US Congress returns to work for 'lame duck' session
The US Congress has returned to work for its "lame duck session" between November's congressional elections and the January start of the new Congress.
The term is likely to focus on Bush-era tax cuts, government spending, a ban on openly gay troops in the military and an arms control treaty with Russia.
Lawmakers voted out of office in the mid-term elections will conclude their tenure in Congress this session.
It marks the end of Democratic control of the House of Representatives.
Republicans took back the House and cut into the Democratic Senate majority in the elections earlier this month, hurting President Barack Obama's prospects of getting much through Congress ahead of his 2012 re-election bid.
The lame duck session is traditionally a period for those in Congress to try to complete any action on long-stalled bills.
The session this time around will probably focus on battles over tax cuts, government spending and ratification of a nuclear treaty with Russia, as Congress returns two weeks after the elections.
Lawmakers face a tough deadline for renewing tax cuts passed in 2001 and 2003, under President George W Bush, that are due to expire at the end of this year.
Mr Obama has said he wants to make middle-class reductions permanent but has rejected calls to do the same for the highest earners.
Senior White House adviser David Axelrod said on Sunday that Mr Obama would not support a permanent extension of tax cuts for wealthy Americans.
Republicans have voiced their disapproval of the president's plan.
"Republicans made a pledge to America to permanently stop all of the tax hikes scheduled for 1 January," said Michael Steel, a spokesman for top House Republican John Boehner.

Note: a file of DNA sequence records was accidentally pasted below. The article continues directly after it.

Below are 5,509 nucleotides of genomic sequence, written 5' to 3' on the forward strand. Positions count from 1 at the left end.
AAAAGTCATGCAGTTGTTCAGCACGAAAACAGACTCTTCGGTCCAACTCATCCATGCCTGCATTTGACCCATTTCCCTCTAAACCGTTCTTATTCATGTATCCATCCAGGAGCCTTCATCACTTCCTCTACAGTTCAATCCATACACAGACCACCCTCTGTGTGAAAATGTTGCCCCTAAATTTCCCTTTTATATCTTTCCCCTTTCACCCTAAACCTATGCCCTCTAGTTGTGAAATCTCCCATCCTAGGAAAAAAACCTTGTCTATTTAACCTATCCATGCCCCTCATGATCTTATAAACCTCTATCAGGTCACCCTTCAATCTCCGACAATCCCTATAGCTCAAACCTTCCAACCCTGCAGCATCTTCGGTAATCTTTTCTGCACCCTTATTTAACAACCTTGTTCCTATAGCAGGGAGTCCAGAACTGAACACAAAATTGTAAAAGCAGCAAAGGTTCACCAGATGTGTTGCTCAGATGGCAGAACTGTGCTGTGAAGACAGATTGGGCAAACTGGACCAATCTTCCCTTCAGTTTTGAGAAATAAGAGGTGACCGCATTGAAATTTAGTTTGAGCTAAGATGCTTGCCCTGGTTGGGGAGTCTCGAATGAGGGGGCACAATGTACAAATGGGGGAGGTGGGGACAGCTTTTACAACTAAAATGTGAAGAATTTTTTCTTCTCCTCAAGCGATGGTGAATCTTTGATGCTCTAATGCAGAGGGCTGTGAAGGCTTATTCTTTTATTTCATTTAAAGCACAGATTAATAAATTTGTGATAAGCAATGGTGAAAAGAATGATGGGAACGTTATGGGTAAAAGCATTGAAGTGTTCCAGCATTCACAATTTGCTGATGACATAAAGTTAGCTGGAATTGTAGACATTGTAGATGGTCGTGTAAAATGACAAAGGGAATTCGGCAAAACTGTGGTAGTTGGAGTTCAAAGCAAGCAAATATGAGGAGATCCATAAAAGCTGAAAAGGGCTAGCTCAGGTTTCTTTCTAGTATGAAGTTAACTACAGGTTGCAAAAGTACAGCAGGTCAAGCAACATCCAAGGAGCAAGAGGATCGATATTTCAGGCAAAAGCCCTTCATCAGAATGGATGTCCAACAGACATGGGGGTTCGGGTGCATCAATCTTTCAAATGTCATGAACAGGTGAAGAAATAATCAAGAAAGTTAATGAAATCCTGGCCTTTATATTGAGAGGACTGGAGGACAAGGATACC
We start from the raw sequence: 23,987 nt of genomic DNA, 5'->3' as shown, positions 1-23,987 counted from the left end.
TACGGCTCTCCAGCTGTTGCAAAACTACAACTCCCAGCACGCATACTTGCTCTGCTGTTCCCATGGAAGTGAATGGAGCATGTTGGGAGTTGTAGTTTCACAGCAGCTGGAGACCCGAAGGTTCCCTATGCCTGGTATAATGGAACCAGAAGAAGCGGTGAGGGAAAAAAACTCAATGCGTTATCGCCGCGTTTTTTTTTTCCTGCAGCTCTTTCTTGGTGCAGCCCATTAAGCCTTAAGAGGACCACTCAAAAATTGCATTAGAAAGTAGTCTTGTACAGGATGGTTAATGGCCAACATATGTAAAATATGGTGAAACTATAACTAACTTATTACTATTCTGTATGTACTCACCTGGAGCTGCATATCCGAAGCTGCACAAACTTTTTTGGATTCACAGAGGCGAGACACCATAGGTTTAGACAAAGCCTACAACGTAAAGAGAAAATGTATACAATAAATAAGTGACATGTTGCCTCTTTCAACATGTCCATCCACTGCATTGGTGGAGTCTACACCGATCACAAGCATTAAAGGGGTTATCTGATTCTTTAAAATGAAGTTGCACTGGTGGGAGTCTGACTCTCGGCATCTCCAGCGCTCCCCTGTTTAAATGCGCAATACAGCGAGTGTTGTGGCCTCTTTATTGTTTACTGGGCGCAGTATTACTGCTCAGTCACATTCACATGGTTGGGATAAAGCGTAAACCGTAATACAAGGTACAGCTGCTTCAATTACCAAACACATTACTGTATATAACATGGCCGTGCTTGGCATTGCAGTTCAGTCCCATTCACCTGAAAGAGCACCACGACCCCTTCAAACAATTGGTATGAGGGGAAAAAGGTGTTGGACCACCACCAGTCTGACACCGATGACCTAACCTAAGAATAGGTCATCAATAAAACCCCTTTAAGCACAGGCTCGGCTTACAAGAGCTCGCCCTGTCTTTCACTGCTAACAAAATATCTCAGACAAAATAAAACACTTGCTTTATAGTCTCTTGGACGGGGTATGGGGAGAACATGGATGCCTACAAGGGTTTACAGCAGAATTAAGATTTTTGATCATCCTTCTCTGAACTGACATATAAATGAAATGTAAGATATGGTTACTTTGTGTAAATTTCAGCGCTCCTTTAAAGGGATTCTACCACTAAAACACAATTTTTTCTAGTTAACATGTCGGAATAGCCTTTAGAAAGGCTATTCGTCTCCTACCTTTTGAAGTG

During the lame duck session, those in Congress will also have to pass legislation funding government operations - as lawmakers did not send Mr Obama any of the annual spending measures during the regular session.
Nuclear treaty battle
The US Senate is also poised to face a difficult battle over ratifying a nuclear weapons reduction deal with Russia, called the Strategic Arms Reduction Treaty (Start).
Under the treaty, both countries must reduce deployed nuclear warheads to no more than 1,550 within seven years - a cut of roughly 30% from a limit set in 2002.
US Secretary of State Hillary Clinton and defence secretary Robert Gates urged those in Senate to authorise the treaty, adding that national security in the US depended on it.
"We will be able to count the number of deployed strategic weapons more accurately, because we will exchange more data on weapons and their movement than in the past," Mrs Clinton and Mr Gates wrote in the Washington Post newspaper.
In an effort to demonstrate that he was reaching out to Republicans after the mid-terms, Mr Obama invited top Democratic and Republican congressional leaders to the White House on 18 November for talks on how to work together.
"We can't afford two years of just squabbling," Mr Obama said, adding that the meeting was not just going to be a "photo-op".
Another possible item of business is a repeal of the military's "don't ask, don't tell" ban on gay people serving openly in the armed forces.
The Pentagon is expected to release a report on 1 December showing it could accommodate a repeal of the measure without adversely affecting combat readiness. The report would lend ammunition to Democrats and Mr Obama, who favour ending the ban.
Many congressmen said they wanted to see the Pentagon review before committing themselves to a repeal, but Senate Republicans blocked a repeal move in September, and may not agree to one during the lame duck session.
Meanwhile, newly-elected members of the House of Representatives, comprising 85 Republicans and nine Democrats, are in Washington for an introductory programme, ahead of their 1 January start date. The Senate is also running its own orientation programme.